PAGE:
Positive behaviour support (PBS) is derived from three sources: applied behaviour analysis (ABA), the inclusion/normalization movement and person-centered values.
The principles of ABA are used to conduct functional behaviour assessments (FBA) to determine why a problematic or challenging behaviour is occurring. FBAs determine the motivation, triggers, and consequences of a particular behaviour allowing a practitioner to develop a successful behaviour support plan.
The inclusion/normalization movement supports the notion that individuals with a disability have the right to access the same opportunities as their peers (e.g., living at home, attending a regular school, obtaining a job, etc.) and be active members of their community.
Lastly, person-centered values ensure that the behaviours being targeted are worth changing, are socially significant, and will benefit the learner through his/her lifespan.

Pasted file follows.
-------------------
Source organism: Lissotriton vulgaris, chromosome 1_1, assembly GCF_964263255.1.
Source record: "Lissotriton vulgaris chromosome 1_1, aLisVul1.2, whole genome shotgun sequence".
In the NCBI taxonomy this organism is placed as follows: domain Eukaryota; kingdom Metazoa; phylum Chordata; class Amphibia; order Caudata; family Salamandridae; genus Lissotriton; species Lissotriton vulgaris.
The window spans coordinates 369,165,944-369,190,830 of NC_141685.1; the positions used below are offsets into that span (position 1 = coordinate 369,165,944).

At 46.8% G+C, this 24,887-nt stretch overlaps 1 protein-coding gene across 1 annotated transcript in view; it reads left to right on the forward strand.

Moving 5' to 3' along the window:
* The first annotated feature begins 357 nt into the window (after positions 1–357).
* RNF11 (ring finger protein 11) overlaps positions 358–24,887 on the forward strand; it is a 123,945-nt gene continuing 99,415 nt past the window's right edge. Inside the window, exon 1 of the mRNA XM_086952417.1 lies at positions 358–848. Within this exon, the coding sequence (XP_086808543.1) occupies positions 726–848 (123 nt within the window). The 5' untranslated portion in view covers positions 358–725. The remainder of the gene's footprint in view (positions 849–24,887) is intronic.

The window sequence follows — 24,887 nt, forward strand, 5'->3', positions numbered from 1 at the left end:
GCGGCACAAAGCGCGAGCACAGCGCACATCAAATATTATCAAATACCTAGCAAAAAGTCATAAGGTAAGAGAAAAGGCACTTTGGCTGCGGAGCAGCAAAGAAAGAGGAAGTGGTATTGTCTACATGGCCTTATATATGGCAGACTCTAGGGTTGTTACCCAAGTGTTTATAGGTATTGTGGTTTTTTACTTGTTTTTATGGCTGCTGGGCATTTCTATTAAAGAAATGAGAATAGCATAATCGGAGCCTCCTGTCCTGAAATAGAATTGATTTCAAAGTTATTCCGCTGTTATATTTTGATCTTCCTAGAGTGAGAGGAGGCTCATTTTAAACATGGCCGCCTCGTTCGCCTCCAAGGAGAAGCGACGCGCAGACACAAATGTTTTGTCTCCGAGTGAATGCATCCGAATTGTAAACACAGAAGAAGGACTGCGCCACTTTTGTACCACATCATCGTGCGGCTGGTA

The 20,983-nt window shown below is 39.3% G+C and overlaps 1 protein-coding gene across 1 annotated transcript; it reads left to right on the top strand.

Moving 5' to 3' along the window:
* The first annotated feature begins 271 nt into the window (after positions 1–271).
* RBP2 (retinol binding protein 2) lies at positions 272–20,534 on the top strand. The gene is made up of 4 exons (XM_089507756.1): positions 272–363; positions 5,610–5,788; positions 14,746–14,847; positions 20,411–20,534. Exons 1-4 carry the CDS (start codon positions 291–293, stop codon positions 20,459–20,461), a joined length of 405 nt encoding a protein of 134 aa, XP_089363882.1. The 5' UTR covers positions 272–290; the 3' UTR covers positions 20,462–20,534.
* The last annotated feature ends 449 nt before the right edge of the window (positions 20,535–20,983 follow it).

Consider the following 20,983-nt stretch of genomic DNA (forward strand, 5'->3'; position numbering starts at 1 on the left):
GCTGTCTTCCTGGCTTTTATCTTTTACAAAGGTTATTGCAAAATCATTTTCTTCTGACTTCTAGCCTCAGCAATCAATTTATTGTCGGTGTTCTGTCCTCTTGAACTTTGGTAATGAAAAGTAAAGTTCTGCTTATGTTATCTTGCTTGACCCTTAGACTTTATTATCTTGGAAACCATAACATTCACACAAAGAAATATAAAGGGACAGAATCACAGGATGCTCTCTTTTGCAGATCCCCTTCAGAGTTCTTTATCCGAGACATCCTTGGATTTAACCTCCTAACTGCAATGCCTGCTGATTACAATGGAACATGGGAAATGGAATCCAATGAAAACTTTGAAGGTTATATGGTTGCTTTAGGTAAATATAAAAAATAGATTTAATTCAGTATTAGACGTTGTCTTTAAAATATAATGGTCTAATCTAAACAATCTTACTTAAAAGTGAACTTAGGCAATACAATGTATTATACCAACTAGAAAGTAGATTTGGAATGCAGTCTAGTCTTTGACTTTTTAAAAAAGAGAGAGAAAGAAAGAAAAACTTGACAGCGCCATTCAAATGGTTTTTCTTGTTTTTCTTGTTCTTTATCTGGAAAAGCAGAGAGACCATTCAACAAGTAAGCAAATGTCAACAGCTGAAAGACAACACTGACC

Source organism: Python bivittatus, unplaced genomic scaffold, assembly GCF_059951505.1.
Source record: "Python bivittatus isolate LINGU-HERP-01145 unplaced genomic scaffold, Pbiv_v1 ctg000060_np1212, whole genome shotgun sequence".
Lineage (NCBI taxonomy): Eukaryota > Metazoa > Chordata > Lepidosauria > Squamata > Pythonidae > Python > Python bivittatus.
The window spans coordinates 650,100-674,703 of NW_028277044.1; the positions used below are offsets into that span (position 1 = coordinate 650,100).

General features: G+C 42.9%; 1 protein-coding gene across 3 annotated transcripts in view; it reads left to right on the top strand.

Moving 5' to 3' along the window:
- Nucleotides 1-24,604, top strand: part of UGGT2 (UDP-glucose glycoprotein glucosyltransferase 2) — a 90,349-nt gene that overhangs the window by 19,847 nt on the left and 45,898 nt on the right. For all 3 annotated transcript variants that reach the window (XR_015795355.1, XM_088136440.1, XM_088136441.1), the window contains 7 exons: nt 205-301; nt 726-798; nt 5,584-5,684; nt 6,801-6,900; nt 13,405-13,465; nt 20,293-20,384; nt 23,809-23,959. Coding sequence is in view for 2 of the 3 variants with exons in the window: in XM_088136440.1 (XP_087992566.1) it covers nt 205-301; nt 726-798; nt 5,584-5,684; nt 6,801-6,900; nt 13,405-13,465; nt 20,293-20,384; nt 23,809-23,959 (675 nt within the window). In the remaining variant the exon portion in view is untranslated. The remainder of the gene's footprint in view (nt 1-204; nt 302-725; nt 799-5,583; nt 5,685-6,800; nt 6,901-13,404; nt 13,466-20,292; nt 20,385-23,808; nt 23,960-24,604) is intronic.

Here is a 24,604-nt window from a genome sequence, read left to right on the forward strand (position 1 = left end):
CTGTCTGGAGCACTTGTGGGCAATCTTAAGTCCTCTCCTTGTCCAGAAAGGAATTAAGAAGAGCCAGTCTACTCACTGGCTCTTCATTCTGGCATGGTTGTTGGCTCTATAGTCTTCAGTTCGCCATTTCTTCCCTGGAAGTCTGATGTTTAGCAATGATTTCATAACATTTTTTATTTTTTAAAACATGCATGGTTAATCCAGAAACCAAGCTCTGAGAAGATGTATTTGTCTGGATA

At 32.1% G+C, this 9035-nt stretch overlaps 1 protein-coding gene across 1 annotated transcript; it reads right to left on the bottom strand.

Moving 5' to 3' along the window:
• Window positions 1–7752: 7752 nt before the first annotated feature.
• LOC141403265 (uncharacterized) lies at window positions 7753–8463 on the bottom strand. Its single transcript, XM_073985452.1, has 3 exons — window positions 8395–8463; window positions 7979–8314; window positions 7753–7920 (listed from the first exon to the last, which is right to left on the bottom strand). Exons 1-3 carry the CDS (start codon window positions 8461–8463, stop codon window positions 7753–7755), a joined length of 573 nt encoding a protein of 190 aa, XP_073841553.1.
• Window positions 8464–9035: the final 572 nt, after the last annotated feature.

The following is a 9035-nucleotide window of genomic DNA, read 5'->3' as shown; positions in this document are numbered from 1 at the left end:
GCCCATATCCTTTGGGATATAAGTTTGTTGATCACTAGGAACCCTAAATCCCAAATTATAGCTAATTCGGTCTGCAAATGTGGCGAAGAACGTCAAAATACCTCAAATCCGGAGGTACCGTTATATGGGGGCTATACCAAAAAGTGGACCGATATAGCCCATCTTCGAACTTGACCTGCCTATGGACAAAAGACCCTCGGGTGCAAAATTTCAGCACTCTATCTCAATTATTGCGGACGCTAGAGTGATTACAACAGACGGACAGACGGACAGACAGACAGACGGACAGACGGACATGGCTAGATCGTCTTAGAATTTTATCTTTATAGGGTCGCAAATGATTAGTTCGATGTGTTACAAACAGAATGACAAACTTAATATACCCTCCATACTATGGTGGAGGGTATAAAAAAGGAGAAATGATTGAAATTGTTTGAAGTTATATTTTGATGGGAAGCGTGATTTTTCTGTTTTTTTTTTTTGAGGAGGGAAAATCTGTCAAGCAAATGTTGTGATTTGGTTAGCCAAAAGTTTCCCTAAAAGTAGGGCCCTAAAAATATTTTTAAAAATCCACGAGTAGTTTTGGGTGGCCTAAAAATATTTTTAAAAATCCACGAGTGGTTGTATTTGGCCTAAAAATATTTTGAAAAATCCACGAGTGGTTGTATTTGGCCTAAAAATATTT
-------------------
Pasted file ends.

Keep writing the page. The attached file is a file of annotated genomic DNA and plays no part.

A key feature of PBS is that it involves the collaboration of key stakeholders in an individual’s life. Thus, once the function of a challenging behaviour is determined, the behaviour analyst works with the child’s parents/caregiver and other professionals such as classroom teachers to devise a suitable plan that is feasible for all to implement. Everyone must contribute and agree to the plan to ensure proper implementation and follow through. This unique requirement of PBS ensures that positive behaviours are taught and challenging behaviours are diminished across all environments and using the same strategies – leading to sustained behaviour change over time and ultimately an increased quality of life for the individual.